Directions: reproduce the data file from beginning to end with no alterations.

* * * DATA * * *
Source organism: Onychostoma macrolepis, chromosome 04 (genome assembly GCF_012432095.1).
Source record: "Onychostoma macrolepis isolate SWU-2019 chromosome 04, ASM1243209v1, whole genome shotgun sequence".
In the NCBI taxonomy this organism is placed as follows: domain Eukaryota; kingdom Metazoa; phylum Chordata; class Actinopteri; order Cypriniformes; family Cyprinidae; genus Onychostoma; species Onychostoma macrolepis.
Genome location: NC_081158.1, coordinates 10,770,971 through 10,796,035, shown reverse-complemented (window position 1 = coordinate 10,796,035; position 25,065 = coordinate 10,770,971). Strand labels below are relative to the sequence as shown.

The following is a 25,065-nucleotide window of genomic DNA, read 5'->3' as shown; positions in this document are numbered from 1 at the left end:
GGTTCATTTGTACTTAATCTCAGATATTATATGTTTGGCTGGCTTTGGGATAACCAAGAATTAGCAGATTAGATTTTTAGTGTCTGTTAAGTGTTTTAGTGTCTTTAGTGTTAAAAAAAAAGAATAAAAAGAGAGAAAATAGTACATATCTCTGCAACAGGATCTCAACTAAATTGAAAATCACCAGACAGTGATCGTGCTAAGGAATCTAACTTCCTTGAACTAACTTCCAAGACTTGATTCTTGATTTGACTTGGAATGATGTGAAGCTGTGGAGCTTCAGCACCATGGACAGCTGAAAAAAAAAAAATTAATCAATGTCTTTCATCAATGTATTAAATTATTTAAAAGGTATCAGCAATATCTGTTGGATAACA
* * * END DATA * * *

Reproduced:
Source organism: Onychostoma macrolepis, chromosome 04 (genome assembly GCF_012432095.1).
Source record: "Onychostoma macrolepis isolate SWU-2019 chromosome 04, ASM1243209v1, whole genome shotgun sequence".
In the NCBI taxonomy this organism is placed as follows: domain Eukaryota; kingdom Metazoa; phylum Chordata; class Actinopteri; order Cypriniformes; family Cyprinidae; genus Onychostoma; species Onychostoma macrolepis.
Genome location: NC_081158.1, coordinates 10,770,971 through 10,796,035, shown reverse-complemented (window position 1 = coordinate 10,796,035; position 25,065 = coordinate 10,770,971). Strand labels below are relative to the sequence as shown.

The following is a 25,065-nucleotide window of genomic DNA, read 5'->3' as shown; positions in this document are numbered from 1 at the left end:
GGTTCATTTGTACTTAATCTCAGATATTATATGTTTGGCTGGCTTTGGGATAACCAAGAATTAGCAGATTAGATTTTTAGTGTCTGTTAAGTGTTTTAGTGTCTTTAGTGTTAAAAAAAAAGAATAAAAAGAGAGAAAATAGTACATATCTCTGCAACAGGATCTCAACTAAATTGAAAATCACCAGACAGTGATCGTGCTAAGGAATCTAACTTCCTTGAACTAACTTCCAAGACTTGATTCTTGATTTGACTTGGAATGATGTGAAGCTGTGGAGCTTCAGCACCATGGACAGCTGAAAAAAAAAAAATTAATCAATGTCTTTCATCAATGTATTAAATTATTTAAAAGGTATCAGCAATATCTGTTGGATAACA